Shukla Manan 12 The Banach Tarski Paradox Gold
Singh Vedant 12 Using Optimization to Increase Efficiency Silver

2019-04-30 12.59.39

Kenton Earns a PERFECT Score on Advanced Placement Examination!

Earlier this month, I received news that Kenton Wu (Class of 2019) was one of only 111 students in the world to earn every point possible on the AP Research Examination he took last year! AP Examinations are scored on a scale of 1 to 5, with a score of 5 equivalent to a grade of A in the corresponding college course.

Kenton went beyond a score of 5, however! He earned every possible point on the exam!

This is a most impressive accomplishment, and we congratulate Kenton for earning this recognition. We are also thankful to his AP Research teacher, Mrs. Alexis Pace, for her support and encouragement!

Wheatley Students Succeed in Advancing to Finals of Al Kalfus Long Island Math Fair!

On Friday, 1 March, sixteen Wheatley students competed at the Nassau County round of the Al Kalfus Long Island Mathematics Fair at Hofstra University.  Students from schools across Nassau County came to compete at this regional qualifier. Students wrote papers on a mathematics topic that they have not studied in the traditional curriculum.  Top papers often have the students’ own creative twists as well as original mathematics as part of their research!

On the day of the competition, students had 15 minutes to present their research to a panel of judges followed by a question and answer period.  Achieving at this level is an extraordinary accomplishment for high school students! We are proud of all of our students who participated!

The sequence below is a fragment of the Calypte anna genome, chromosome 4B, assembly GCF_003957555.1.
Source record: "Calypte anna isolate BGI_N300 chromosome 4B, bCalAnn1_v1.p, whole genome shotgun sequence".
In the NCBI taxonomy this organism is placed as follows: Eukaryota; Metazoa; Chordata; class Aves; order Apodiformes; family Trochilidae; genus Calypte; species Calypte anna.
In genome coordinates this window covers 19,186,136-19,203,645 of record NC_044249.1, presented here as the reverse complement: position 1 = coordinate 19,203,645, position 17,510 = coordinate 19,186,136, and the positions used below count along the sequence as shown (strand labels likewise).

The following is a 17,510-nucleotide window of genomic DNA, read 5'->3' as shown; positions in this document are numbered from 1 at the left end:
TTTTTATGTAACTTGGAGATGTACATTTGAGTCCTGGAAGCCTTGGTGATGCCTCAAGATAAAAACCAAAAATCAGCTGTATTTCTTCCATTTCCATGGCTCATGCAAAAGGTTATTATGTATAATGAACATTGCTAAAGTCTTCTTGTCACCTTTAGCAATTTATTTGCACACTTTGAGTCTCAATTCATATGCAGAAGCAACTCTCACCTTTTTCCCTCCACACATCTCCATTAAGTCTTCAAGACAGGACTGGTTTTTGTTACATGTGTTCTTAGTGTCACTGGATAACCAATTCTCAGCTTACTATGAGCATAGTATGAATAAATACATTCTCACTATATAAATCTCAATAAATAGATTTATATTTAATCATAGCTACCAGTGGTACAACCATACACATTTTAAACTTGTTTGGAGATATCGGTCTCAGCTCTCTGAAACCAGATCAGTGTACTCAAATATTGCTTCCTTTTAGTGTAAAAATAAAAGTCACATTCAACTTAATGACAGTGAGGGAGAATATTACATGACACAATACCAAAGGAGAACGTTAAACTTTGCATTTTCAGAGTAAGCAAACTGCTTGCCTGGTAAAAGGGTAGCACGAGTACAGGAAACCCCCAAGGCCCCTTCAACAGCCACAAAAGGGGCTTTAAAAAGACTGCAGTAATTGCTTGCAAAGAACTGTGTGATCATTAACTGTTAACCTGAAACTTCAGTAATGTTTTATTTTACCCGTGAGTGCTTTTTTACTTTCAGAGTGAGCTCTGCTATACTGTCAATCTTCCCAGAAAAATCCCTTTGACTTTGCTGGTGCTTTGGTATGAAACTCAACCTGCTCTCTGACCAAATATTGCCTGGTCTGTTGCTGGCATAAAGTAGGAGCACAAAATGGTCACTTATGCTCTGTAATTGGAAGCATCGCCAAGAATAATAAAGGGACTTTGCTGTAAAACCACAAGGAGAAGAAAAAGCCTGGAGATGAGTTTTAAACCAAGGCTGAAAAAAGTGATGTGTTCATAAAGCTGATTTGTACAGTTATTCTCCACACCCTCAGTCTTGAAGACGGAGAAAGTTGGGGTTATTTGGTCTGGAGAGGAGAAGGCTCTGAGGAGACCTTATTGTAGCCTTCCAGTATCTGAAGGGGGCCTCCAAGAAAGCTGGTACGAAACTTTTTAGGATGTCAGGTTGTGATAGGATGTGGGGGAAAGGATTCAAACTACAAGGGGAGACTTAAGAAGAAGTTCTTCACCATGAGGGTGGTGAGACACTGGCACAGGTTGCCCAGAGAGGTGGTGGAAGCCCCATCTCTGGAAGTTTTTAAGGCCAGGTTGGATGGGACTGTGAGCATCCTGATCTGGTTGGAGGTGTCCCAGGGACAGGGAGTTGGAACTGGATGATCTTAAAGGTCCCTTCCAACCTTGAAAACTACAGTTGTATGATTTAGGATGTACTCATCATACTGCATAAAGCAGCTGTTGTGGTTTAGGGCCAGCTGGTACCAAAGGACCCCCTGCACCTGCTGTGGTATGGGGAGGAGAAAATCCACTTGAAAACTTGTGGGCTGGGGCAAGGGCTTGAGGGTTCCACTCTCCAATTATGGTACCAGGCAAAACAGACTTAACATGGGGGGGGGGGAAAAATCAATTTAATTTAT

We are honored to announce we will have fifteen students who will be moving to the final round of the Mathematics Fair, which will take place at Hofstra on April 12th.

Please find below the names of the students who competed in the qualifying round as well as the title of their project.

  • Alex ArbitalJacoby (Calculating Atomic Radius)
  • Alyssa Belle (Preventing Motion Sickness in Virtual Reality)
  • Anya Chabria (The Applications of Mathematics in Literature)
  • Shrey Gulati (Magic Squares)
  • Sarah Hassan (Applying Linear Animation Using Mathematics Programming and Art)
  • Viraj Jayam (Examining Functions Under Quasi-Stereographic Projections)
  • Jack Lindenauer (Fibonacci Numbers)
  • Manav Bansal (Mathematical Models Utilizing Differential Equations to Model Tumor Growth)
  • Eric Ness (Logic and Arguments)
  • Armaan Pahuja (Chaos Theory and its effects on Meteorological Predictions)
  • Krittika Prajapati (Binary Numbers)
  • Madison Ramos (Mathematical Modeling Neural Networks)
  • Justin Wong (The Influence of Replacing Prime Numbers in Public Key Cryptography)
  • Trenton Wong (It’s all about that Base: Three-Halves)
  • Aaron Zachariah (Transfinite Numbers)
  • Sharon Zhong (Wind Resistance and Failure Analysis)

It should also be noted that Emily Yagoda will be presenting her topic (Solving Rubik’s Cube with Musical Chord Progressions), this coming week at the Suffolk round due to a scheduling conflict.

A big thank you goes to Mary Alexis Pace, DJ Paulson, John Beleckas, and Kasey Caracciolo for chaperoning.

[Thank you to Dr. Robert Teseo for the write-up and the photo!]

Math Fair Prelim Round 2019

Wheatley 8th Graders Complete “Round 2” of their Real World Learning Trip to New York City!